• [0022]
    A secondary audio source 110 may also produce a secondary audio signal 112 which may be transmitted to relay 108. Secondary audio source 110 may be, e.g. a portable telephone, such as a cellular phone placed in e.g. a ‘hands free’ cradle. In the alternative, secondary audio source 110 could be, e.g. a personal computer, such as a laptop or a palmtop, a personal communication device, such as a pager, a radio, such as a Citizen's Band radio, a handheld audio player, an MP3 player, an audio feed from a VCR, a TV, or a DVD player, a game console, or an alarm, such as an alarm clock. In one embodiment, secondary audio source 110 may draw power from a vehicle battery 130 when an engine of vehicle 200 is off.
  • [0023]
    Primary and secondary audio sources 102, 110 are alternatively transmissibly connected to speaker 106 by relay 108. Whether primary audio source 102 or secondary audio source 110 is connected to speaker 106 may depend on, e.g. the state of a vehicle ignition switch 114, whether a predetermined period of time has elapsed since vehicle ignition switch 114 was switched off, or whether either primary audio signal 104 or secondary audio signal 112, or both, are present.
  • [0024]
    Vehicle ignition switch 114 may have, e.g. an ‘on’ position 116 and an ‘off’ position 118. If, e.g. relay 108 receives primary audio signal 104 when vehicle ignition switch 114 is in the on position 116 and secondary audio signal 112 is not present, then relay 108 connects primary audio source 102 to speaker 106 and transmits substantially primary audio signal 104 to speaker 106.
  • [0025]
    If, in the alternative, relay 108 receives secondary audio signal 112 when vehicle ignition switch 114 is in the on position 116, relay 108 may connect secondary audio source 110 to speaker 106 and transmit substantially secondary audio signal 112 to speaker 106, whether primary audio signal 104 is present or not.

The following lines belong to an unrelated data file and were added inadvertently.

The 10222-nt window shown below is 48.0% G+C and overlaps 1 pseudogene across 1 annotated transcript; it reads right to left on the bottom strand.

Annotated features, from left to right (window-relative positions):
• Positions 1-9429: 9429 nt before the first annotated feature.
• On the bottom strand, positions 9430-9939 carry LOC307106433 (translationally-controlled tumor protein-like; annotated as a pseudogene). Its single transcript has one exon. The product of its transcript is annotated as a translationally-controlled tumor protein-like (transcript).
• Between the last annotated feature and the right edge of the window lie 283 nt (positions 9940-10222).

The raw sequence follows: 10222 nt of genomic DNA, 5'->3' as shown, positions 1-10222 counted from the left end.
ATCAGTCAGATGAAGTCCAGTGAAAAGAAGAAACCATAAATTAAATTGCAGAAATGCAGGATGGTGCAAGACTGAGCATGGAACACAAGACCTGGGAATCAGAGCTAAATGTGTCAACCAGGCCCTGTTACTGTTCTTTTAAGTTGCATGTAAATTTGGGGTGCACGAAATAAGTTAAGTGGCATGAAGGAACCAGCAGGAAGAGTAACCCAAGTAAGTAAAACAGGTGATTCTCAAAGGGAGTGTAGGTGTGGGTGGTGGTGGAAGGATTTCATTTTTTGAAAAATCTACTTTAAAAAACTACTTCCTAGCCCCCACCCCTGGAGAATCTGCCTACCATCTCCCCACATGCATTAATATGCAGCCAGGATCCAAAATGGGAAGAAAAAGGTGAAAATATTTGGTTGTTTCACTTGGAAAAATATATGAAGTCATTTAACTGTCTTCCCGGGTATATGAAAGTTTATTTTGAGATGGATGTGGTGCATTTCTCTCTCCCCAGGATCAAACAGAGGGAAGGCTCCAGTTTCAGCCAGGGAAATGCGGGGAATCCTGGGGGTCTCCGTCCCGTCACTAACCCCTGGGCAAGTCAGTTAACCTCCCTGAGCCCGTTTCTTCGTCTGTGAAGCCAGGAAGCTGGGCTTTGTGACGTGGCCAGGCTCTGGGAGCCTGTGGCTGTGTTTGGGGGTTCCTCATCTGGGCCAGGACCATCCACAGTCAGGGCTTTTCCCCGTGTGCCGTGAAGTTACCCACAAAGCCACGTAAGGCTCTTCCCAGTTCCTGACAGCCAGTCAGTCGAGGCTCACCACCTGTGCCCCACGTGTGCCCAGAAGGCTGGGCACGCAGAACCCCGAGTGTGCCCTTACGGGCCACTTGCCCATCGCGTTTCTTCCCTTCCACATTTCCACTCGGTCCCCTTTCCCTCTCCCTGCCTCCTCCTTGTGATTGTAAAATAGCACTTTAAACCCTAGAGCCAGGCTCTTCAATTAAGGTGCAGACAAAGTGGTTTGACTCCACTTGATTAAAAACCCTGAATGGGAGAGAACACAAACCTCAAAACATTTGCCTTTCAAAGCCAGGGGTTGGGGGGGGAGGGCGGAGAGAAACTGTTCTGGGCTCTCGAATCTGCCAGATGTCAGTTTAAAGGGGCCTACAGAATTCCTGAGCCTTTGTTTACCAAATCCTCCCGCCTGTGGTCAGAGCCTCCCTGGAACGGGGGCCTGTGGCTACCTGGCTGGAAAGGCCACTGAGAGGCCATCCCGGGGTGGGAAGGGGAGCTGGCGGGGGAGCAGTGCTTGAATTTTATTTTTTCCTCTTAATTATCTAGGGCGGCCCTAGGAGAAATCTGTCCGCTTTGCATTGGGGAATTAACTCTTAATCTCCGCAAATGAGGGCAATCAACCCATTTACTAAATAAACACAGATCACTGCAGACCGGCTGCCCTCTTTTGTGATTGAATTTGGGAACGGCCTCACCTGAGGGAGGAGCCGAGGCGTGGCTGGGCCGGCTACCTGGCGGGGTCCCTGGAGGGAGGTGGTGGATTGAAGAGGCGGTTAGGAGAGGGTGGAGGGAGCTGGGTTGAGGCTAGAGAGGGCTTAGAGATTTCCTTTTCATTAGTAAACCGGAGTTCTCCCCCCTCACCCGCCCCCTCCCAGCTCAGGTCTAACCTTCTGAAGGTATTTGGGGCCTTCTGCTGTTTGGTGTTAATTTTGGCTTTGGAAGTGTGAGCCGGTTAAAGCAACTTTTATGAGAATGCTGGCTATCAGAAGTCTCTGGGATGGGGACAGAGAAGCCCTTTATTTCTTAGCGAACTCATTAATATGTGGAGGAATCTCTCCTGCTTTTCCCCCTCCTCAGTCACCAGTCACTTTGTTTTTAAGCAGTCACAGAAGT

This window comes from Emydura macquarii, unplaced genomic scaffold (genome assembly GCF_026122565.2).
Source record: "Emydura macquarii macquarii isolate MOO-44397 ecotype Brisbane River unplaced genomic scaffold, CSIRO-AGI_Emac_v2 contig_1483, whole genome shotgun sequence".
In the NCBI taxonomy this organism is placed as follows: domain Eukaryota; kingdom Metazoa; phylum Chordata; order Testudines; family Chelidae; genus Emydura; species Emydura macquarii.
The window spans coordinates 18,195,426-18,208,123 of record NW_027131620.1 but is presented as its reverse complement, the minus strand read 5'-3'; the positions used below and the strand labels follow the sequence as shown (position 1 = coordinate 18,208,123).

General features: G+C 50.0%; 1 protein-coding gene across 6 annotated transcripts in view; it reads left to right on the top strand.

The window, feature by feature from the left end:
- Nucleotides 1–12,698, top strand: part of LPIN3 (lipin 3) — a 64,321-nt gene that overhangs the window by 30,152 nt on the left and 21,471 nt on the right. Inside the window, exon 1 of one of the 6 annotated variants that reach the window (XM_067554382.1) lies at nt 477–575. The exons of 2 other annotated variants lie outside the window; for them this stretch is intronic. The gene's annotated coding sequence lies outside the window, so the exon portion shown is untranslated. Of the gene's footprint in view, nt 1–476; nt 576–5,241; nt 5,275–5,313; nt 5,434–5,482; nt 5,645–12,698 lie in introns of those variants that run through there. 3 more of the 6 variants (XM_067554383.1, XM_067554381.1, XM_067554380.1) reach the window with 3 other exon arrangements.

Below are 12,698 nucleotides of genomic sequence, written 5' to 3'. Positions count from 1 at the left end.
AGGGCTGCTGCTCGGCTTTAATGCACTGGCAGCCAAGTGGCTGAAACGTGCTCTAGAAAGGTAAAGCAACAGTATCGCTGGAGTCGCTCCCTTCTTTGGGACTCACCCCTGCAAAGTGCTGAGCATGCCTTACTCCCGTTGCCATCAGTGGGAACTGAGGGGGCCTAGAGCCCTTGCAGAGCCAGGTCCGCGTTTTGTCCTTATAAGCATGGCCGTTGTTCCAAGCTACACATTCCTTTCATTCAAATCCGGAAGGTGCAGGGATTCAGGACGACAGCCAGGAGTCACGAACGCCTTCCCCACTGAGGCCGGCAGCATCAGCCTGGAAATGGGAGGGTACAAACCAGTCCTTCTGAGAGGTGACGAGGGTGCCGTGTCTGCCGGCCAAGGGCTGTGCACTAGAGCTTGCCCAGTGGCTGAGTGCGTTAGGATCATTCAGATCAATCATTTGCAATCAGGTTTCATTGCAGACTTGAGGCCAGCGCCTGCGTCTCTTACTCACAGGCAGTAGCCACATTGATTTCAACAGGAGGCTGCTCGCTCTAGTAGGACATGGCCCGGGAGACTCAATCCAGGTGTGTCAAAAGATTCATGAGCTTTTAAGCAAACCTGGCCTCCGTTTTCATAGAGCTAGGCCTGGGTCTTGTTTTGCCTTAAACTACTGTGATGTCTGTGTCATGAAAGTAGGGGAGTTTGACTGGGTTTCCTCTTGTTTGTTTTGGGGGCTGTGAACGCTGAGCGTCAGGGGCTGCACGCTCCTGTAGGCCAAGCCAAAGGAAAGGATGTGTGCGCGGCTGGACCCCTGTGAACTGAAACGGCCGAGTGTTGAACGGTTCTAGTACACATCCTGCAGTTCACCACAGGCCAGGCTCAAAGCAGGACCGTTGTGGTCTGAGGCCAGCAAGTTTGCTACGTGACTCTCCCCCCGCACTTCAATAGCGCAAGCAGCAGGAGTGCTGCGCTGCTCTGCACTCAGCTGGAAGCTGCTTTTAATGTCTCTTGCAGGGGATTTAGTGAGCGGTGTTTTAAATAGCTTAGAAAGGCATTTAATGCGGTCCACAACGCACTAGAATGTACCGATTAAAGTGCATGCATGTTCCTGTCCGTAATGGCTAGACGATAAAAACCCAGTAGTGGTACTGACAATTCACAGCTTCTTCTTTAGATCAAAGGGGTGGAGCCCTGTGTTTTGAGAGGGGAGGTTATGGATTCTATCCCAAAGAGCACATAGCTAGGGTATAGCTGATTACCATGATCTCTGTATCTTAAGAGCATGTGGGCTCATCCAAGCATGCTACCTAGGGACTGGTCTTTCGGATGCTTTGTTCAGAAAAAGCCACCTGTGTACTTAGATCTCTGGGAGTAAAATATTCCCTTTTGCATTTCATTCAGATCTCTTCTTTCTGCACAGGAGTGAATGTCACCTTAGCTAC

• [0026]
    In one embodiment, if primary audio source 102 is, e.g. a CD player, a handheld audio player, such as an MP3 player, a DVD player, or cassette tape player, primary audio source 102 may be paused if primary audio source 102 is playing while relay 108 connects secondary audio source 110 to speaker 106 and transmits substantially secondary audio signal 112 to speaker 106.
  • [0027]
    In one embodiment, if e.g. speaker 106 comprises four speakers, all four may be interrupted but only two may be driven. In another embodiment, all four speakers may be interrupted and all four speakers may be driven. In one embodiment, speaker 106 has a 4 ohm impedance and a 20 W RMS capacity.
  • [0028]
    If, in a further alternative, relay 108 receives secondary audio signal 112 within a predetermined period of time after vehicle ignition switch 114 has been switched from the on position 116 to the off position 118, then relay 108 may connect secondary audio source 110 to speaker 106 and transmit substantially secondary audio signal 112 to speaker 106, whether primary audio signal 104 is present or not.
  • [0029]
    Finally, if, e.g. relay 108 receives secondary audio signal 112 after a predetermined period of time has elapsed since vehicle ignition switch 114 has been switched from the on position 116 to the off position 118, relay 108 may not transmit substantially secondary audio signal 112 to speaker 106.